It is very rare when an American Legion post can celebrate 3 very special anniversaries in 1 weekend. On Veterans Day (Nov. 10-11), 2018, two out of the three were events we had nothing to do with shaping, but it is part of our preamble “To preserve the memories and incidents of our associations in the Great Wars.” The third is also part of the same section of our preamble, but American Legion Post 5 in Colorado Springs did have a large part in causing it to become a real monument in the veterans community.
On Nov. 10 at 4 p.m. at Post 5, we marked the end to “The War To End All Wars” by unveiling the U.S. flag that was given to the post by the city council of Colorado Springs on the post's first anniversary, Aug. 9, 1920. Wait, you say - Armistice Day is Nov. 11. At 4 p.m. in Colorado Springs is midnight going into the 11th. The flag belonged to the Battery C of the 148th Field Artillery of the Colorado National Guard, formed in 1916, and was shipped off to France to fight in the Great War. So, 100 years ago this flag was flying over the battlefield on the last night of the war. When Battery C game home in June 1919 the unit was disbanded, and the U.S. colors were returned to the Elks who purchased the flag for them. The Elks ended up giving the flag to the city of Colorado Springs. The city council in 1920 honored Post 5 with this priceless treasure. The flag would fly over the graves of the service men and woman from Colorado Springs who died in service during the war as they were returned to be laid to rest in their hometown. The flag now has been framed and holds a place of honor in the meeting room in Post 5 with the flagpole.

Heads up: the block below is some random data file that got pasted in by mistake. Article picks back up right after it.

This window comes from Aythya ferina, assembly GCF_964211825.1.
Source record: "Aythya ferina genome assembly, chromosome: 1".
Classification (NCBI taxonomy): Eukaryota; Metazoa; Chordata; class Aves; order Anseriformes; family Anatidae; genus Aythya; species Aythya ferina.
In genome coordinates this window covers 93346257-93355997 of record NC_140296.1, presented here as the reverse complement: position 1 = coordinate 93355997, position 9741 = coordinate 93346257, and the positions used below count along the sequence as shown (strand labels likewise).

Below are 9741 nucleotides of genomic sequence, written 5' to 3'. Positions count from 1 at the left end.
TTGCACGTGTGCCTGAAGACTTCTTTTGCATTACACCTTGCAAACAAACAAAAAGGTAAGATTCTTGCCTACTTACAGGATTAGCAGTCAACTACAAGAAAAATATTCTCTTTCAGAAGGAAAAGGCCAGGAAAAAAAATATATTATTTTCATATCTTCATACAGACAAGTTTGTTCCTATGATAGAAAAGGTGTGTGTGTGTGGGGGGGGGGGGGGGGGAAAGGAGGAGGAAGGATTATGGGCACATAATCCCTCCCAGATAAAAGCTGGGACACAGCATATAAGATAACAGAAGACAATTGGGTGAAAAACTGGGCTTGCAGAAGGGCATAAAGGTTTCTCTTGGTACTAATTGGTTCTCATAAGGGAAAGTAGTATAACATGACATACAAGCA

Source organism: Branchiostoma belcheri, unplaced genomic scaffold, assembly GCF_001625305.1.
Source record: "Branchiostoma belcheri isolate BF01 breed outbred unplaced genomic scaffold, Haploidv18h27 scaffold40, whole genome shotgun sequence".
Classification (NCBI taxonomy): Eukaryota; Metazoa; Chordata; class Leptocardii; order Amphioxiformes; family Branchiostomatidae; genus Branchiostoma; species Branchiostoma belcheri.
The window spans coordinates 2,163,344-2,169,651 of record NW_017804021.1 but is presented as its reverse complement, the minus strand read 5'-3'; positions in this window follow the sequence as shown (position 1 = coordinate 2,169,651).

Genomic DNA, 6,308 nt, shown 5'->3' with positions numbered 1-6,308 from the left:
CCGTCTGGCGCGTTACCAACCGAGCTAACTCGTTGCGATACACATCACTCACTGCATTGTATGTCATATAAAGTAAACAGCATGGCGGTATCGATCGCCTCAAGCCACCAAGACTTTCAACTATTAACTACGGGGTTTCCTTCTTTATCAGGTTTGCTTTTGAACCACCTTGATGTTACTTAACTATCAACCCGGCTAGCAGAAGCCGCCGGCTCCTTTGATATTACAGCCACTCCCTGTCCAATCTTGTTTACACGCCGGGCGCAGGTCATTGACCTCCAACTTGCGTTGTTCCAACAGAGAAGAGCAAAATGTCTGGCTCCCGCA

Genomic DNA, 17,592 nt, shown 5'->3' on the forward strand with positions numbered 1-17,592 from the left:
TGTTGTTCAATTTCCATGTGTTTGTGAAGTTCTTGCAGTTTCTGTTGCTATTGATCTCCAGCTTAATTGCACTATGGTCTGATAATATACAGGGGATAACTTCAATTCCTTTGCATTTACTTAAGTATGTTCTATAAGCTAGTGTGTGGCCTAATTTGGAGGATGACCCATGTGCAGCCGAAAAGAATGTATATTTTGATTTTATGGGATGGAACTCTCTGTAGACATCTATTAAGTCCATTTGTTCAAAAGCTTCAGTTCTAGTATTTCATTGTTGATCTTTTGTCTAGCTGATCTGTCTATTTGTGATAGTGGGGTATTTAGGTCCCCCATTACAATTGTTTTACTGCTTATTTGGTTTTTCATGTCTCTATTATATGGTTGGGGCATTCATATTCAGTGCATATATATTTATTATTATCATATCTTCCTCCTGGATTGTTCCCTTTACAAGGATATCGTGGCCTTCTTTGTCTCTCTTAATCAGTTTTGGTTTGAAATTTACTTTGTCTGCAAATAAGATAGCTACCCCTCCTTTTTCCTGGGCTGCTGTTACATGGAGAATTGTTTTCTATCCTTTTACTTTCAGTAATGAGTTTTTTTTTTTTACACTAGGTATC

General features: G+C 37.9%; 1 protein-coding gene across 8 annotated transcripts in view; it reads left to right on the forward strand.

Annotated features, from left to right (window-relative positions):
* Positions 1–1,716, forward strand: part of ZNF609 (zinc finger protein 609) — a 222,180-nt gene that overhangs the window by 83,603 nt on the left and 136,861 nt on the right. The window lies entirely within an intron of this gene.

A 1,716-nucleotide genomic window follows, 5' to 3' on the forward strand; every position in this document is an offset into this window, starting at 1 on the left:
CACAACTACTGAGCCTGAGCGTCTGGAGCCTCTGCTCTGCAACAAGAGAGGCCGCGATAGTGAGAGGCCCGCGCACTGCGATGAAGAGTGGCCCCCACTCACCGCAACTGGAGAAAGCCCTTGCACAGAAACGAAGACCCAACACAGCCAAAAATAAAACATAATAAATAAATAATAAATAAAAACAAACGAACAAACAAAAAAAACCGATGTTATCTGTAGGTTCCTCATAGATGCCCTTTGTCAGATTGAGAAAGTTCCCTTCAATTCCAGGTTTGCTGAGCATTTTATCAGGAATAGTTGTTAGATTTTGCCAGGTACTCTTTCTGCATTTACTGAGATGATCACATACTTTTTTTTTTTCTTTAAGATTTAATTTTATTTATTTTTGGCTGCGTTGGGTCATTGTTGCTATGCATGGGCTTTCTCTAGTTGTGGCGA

On Nov. 11 at 8 a.m. in a small snowstorm at the grave, a fallen World War II hero from Colorado Springs was remembered. PFC Floyd K. Lindstrom did his actions to receive the Medal of Honor on Nov. 11, 1943 in Italy. So, to honor the 75th anniversary of PFC Lindstrom's acts of heroism caused a small group to come out in the snow. This year being a special year, Post 5 also connected with a group in Italy to honor Lindstrom and a Lt. Maurice Britt that did his actions to receive his Medal of Honor on Nov. 10, 1943, on the same hill as Floyd. So, using Facebook Live, the people on both sides honored these two heroes. In Colorado Springs we laid a wreath at the grave of Floyd Lindstrom. The laying of the wreath was done by a Post 5 member and Chris Britt, the grandson of Lt Britt. In Italy they lit 2 candles where these two heroes went up the street to go into military and local history.
On Nov. 11, 1968, the Veterans Monument in Colorado Springs was dedicated by Post 5 Commander Reilly. So, 50 years ago Post 5 made sure that all veterans would be honored by helping to push through the Veterans Monument. The main memorial is about 50 feet tall, so you can see it from anywhere inside this large city park. Post 5 not only was the main pusher behind the design and getting the money donated to build this memorial, but also paid for the large flagpole due north of the monument. Over the years small monuments have been placed around the large monument for different parts or types of veterans. From the 89th Div of WWII, Air Force, Navy, Purple Heart, Air Controllers and POW/MIA are just a small group of the monuments that have been placed. In May Colorado Springs Post 5 dedicated the Medal of Honor Monument for the 3 heroes who have their medals accredited to El Paso County, Colorado. This special memorial is placed between the veterans memorial and the flagpole. So on Veterans Day, several groups come together to remember the veterans by laying wreaths at the smaller monuments. These groups also lay wreaths on Memorial Day.
So this year on a weekend in November, Post 5 was able:
To foster and perpetuate a one hundred percent Americanism;
To preserve the memories and incidents of our associations in the Great Wars; and
To inculcate a sense of individual obligation to the community, state and nation, by honoring the heroes of the Great War, a local hero and all veterans. So, by your actions your heart is shown. By causing people to pause to remember all who answered the call to protect and help make the community, state and nation a better place.